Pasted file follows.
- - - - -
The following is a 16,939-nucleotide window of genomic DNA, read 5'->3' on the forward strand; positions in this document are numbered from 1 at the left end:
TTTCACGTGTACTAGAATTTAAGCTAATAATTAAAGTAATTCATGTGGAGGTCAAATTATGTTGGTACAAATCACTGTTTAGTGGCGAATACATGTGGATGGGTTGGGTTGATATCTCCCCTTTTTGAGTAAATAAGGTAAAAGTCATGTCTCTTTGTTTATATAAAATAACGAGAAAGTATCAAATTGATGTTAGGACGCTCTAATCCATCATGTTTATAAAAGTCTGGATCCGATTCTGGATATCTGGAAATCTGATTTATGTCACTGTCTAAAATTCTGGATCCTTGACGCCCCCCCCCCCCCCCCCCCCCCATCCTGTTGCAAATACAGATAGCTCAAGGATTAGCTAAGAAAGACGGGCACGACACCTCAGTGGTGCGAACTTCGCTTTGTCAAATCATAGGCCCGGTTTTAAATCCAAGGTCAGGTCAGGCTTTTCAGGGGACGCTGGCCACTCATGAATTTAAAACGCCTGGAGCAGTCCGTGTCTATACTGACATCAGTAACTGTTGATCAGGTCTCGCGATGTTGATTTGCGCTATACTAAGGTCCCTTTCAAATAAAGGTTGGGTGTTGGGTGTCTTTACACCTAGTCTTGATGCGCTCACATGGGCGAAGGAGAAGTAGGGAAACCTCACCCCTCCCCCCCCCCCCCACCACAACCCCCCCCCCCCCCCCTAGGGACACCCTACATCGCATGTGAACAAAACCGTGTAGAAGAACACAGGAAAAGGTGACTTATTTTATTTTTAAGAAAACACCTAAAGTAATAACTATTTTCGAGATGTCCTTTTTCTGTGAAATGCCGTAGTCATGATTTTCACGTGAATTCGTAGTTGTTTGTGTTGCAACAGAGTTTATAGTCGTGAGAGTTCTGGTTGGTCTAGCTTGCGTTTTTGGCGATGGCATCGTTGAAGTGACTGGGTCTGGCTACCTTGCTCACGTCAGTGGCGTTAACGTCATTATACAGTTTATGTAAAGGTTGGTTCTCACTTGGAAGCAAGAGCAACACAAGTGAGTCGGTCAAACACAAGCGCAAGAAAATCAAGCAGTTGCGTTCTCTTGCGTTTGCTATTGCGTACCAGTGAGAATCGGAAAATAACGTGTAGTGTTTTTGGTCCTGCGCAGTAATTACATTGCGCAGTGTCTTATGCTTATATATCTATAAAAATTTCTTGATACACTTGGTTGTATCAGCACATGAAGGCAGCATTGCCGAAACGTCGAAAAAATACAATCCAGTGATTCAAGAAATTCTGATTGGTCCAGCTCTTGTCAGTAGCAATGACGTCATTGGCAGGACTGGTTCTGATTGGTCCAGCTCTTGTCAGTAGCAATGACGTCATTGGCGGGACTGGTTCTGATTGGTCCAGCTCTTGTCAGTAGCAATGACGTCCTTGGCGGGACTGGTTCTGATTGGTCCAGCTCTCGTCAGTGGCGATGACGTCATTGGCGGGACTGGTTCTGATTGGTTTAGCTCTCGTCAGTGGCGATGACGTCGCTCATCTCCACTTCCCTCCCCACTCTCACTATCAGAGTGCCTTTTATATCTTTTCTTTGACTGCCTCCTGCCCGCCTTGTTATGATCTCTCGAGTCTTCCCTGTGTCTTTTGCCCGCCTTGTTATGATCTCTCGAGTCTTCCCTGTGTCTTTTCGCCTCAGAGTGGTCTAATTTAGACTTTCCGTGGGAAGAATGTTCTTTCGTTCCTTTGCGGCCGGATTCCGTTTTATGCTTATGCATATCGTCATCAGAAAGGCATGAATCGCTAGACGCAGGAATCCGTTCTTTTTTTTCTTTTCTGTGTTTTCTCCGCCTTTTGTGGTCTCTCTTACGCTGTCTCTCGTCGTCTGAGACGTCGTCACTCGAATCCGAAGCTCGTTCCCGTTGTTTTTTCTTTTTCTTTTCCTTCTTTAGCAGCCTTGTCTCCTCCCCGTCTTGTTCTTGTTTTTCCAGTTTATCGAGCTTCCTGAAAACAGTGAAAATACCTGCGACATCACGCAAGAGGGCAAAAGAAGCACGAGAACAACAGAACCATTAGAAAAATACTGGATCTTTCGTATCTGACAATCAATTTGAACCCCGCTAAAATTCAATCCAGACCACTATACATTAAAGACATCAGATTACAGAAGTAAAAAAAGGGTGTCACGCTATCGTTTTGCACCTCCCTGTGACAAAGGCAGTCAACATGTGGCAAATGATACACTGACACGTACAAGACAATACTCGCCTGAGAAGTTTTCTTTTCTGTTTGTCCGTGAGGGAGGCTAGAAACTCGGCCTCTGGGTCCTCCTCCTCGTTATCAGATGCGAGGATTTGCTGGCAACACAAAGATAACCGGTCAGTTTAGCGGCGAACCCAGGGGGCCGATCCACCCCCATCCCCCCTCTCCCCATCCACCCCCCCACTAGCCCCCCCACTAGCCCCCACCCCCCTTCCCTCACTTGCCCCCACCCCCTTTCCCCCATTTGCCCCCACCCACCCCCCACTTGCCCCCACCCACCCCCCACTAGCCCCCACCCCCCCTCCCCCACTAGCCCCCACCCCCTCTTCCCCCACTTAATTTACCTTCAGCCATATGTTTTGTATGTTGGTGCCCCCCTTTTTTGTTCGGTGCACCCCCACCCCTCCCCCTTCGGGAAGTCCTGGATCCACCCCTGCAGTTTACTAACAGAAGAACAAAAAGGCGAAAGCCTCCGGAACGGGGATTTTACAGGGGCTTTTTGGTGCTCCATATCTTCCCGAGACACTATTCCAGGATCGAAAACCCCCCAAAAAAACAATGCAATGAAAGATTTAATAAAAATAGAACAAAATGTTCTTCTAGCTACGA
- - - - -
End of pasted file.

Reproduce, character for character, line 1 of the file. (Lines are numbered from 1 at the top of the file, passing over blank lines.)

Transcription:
The following is a 16,939-nucleotide window of genomic DNA, read 5'->3' on the forward strand; positions in this document are numbered from 1 at the left end: